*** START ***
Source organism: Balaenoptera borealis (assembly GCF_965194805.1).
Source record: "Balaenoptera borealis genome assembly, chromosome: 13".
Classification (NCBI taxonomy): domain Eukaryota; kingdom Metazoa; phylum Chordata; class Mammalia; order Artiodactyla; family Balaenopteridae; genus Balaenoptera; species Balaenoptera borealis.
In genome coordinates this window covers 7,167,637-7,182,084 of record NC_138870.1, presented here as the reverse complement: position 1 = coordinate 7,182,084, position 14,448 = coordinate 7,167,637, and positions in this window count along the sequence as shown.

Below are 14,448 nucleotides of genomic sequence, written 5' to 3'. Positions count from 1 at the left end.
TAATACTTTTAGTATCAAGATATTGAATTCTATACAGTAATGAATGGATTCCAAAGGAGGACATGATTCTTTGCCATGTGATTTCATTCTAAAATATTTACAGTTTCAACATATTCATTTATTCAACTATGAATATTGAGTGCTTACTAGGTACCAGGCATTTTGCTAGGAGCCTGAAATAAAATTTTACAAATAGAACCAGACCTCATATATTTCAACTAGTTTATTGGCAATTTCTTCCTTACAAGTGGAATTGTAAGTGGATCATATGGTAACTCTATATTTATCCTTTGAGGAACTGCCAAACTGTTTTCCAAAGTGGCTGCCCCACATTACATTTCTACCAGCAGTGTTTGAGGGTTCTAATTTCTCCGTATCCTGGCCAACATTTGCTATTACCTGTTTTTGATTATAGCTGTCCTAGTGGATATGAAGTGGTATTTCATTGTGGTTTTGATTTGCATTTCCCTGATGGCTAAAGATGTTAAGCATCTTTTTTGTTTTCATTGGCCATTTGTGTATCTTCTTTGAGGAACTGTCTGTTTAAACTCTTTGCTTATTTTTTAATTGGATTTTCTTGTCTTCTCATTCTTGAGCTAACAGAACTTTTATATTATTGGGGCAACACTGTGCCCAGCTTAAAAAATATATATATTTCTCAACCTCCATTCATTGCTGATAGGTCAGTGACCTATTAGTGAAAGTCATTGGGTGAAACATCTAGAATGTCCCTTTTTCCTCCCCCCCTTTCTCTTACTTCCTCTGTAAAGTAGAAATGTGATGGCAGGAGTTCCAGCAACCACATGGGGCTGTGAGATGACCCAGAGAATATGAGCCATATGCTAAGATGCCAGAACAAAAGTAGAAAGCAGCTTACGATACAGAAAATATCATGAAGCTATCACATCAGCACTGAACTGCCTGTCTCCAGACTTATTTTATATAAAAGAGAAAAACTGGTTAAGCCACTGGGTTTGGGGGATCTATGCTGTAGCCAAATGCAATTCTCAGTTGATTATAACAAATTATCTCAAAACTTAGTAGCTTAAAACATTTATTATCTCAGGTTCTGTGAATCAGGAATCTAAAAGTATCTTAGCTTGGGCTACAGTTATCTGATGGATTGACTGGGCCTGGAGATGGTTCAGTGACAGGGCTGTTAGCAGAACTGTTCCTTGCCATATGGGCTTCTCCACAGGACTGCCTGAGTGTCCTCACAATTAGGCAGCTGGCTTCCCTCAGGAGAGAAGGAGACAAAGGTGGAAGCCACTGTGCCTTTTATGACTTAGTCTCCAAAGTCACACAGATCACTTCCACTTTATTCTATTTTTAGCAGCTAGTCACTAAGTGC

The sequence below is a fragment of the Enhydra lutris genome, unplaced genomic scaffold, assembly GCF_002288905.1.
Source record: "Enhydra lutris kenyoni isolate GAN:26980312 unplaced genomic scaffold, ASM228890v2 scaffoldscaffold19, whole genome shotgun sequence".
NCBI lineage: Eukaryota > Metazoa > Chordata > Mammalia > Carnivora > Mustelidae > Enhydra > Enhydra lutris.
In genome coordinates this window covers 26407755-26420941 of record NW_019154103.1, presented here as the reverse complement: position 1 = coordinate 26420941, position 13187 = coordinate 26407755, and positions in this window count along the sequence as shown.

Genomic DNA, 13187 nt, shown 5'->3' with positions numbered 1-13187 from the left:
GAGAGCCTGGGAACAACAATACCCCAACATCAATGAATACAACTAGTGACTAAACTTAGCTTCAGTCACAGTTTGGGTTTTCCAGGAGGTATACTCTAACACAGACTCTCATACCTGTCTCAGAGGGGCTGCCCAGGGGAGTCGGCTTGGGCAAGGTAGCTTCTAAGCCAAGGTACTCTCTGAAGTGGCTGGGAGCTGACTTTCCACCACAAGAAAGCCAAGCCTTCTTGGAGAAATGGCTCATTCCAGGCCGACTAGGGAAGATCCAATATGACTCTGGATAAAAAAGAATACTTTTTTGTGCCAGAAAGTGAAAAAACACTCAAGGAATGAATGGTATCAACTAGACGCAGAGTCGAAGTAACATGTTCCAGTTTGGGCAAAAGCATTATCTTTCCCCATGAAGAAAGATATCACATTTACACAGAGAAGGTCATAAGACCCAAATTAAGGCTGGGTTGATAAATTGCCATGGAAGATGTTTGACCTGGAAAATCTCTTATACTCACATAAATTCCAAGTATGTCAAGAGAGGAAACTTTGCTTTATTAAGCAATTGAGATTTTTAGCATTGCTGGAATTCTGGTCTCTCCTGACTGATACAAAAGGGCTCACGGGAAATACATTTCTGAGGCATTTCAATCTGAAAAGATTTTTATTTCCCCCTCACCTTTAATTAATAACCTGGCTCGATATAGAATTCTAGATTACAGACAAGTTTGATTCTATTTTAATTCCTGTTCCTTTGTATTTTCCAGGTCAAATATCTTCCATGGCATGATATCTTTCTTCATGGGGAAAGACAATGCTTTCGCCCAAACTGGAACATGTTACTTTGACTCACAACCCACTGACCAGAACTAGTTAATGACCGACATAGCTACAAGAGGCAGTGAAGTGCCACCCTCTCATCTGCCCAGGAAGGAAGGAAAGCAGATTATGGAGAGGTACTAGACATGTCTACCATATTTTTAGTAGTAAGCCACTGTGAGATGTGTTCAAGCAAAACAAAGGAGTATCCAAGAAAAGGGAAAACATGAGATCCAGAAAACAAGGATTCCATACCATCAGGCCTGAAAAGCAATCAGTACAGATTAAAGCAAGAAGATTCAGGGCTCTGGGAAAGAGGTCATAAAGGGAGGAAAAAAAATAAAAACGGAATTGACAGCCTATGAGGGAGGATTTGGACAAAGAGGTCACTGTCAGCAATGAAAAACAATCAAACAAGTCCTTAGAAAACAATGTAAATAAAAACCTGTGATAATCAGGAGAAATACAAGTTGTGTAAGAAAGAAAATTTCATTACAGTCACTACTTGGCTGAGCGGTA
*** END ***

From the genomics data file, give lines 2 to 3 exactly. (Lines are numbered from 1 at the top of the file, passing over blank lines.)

Source record: "Balaenoptera borealis genome assembly, chromosome: 13".
Classification (NCBI taxonomy): domain Eukaryota; kingdom Metazoa; phylum Chordata; class Mammalia; order Artiodactyla; family Balaenopteridae; genus Balaenoptera; species Balaenoptera borealis.